Don't tell me that you would do if you had the money.  That's especially insulting to a person in a low-income family.  Relatively speaking, while I am more privileged than many people living in poverty, I am very likely far less privileged than you are.  My spouse is a blue-collar worker and we have lived from hand to mouth our entire marriage.  It takes some doing, let me tell you, to stay home.  If you are going to tell me that you would stay home but you just don't have the money, you'd sure as hell better hide your vehicle (or your clothes, or vacations, furnishings, jewelry, etc.) that cost more than my entire household.  It isn't nice to tempt Quakers to violence. 

The thing is that I respect and admire people who work outside the home.  I see that choice as challenging, interesting, and important.   It would be nice if such people felt the same way about my choice, but if they don't, I much prefer that they keep their mouths closed than respond to me by bullying me, judging me, or by gushing saccharine insincerities in my direction.

Saturday, July 14, 2012

Put On Your Listening Ears, Friends

This will be a short post, but I hope it leans more toward simple than simplistic.  I've been watching, and reading, and listening to Friends' worries about our ability to communicate with each other.  Christians, and theists, and non-theists, oh my!  And God help us (if you accept the word "God"), but what about the Buddhists?  And what do we mean by "Christ" and "conservative" and "humanist" and "convergent?"  Oh, what a muddle! 

Yes, it is rather. But you'll pardon me if I say that I hardly think it matters.  Because whatever you believe or don't believe in terms of theology or thealogy or humanist philosophy doesn't really tell me what you believe at all.  Not really.  If I spent many hours with a Friend hearing about their beliefs all nicely-packaged and well-thought-out, and pretty-and-polished, I wouldn't get much more out of it (if I got anything at all) as a half an hour spent listening to that same person telling me stories about their life.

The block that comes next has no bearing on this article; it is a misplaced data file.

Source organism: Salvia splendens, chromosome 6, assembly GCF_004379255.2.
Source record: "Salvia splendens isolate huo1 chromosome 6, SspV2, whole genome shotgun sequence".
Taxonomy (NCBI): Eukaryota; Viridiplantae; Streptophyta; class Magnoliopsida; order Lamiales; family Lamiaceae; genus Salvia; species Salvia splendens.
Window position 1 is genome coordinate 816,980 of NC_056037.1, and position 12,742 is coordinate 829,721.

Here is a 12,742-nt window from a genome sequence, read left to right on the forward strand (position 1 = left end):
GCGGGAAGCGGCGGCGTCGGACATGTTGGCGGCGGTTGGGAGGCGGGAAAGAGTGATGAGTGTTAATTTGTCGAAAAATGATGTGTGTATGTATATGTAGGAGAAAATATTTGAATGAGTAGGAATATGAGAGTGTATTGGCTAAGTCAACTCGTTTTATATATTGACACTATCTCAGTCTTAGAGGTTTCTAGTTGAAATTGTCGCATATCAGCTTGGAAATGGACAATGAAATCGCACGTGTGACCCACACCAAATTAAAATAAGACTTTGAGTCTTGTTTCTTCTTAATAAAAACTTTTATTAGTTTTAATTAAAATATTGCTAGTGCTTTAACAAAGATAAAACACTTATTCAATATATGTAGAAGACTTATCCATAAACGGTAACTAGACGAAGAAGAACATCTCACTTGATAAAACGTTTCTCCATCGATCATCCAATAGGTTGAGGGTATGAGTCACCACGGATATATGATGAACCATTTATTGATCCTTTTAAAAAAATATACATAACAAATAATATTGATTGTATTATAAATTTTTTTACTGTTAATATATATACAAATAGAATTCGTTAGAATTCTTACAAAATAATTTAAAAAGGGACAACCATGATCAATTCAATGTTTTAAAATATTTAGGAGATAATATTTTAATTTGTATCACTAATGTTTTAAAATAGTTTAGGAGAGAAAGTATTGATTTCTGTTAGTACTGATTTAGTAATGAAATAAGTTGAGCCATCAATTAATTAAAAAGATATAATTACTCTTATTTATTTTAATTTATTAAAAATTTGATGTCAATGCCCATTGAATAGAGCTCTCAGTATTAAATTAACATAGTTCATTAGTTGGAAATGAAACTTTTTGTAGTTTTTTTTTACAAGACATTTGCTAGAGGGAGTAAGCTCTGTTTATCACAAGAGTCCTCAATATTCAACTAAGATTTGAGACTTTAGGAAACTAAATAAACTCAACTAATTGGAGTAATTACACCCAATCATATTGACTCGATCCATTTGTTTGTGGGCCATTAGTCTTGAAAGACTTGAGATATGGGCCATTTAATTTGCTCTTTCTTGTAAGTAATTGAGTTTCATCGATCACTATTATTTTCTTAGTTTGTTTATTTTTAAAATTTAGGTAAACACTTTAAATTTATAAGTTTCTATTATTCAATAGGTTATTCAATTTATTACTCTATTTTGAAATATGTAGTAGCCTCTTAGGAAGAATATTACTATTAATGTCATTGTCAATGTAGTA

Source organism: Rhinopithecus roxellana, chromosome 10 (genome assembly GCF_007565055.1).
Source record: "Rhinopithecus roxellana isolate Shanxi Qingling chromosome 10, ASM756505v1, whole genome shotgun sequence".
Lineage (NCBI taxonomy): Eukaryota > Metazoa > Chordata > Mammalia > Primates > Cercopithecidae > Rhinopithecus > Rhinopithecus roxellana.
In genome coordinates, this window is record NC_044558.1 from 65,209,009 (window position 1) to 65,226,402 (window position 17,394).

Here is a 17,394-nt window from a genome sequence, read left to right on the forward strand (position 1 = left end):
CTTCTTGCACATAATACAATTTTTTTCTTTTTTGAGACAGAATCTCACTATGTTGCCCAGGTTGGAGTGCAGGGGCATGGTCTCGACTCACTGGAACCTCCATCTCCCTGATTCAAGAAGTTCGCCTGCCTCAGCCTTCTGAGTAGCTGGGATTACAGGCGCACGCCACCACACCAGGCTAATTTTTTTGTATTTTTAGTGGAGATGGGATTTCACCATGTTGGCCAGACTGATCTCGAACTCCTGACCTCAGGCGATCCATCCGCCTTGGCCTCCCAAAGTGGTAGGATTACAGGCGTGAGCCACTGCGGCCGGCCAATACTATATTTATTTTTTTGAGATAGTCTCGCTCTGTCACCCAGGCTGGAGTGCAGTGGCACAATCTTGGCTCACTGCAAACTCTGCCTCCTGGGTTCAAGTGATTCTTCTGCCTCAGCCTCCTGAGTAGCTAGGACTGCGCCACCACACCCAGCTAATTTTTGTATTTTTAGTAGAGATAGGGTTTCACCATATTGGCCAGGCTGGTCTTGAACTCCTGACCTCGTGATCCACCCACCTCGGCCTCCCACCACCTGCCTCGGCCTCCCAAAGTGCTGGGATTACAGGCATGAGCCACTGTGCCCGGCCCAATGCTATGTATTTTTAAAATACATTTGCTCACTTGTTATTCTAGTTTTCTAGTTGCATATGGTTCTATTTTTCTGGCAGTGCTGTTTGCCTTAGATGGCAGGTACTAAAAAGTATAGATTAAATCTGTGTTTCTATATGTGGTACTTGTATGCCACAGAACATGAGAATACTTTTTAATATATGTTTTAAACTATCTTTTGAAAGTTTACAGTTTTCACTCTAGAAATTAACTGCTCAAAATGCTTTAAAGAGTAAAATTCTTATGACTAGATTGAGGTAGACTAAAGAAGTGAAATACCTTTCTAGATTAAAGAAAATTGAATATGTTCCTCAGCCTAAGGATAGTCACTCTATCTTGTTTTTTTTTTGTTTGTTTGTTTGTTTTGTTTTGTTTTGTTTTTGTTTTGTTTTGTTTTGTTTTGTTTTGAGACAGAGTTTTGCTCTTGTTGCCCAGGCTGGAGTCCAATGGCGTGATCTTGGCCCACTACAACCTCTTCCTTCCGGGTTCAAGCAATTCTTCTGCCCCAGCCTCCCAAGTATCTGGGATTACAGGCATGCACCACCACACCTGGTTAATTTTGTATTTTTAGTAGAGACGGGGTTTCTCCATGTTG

Stories about being little.  Stories about their children.  Stories about getting old.  Stories about regret.  Funny stories.  Angry stories.  Lively stories.  Embarrassing stories.  Goofy stories.  Sad stories. 

People tell you who they are and what they really, truly believe in their stories.  Sometimes without even meaning to.  Most of the time they don't even know they are doing it.  But listen to them.  Really listen to them.  Watch their faces and their bodies move in the telling.  Watch the lights and shadows of their souls move across the surface of their words.  This business of stories is so very human (and so very divine).

Learn to read between the lines.  Learn to watch for pain beneath bravado, for fear beneath contempt, for injury beneath humor.  Learn also to see little bits of courage, and passion, and love, and joy peeking out where you don't expect it.  A twinkle in the eye.  A wry smile.  A shrug.  A tear.  A pause.  These little things are majestic.  You can find the very heart of humanity in a sigh.

Then, instead of analyzing the story, instead of judging the storyteller, participate in that grave and beautiful humanity.  Participate in that divinity.  Hear people into voice.  Be curious about them.  Care about them.  Rejoice in them.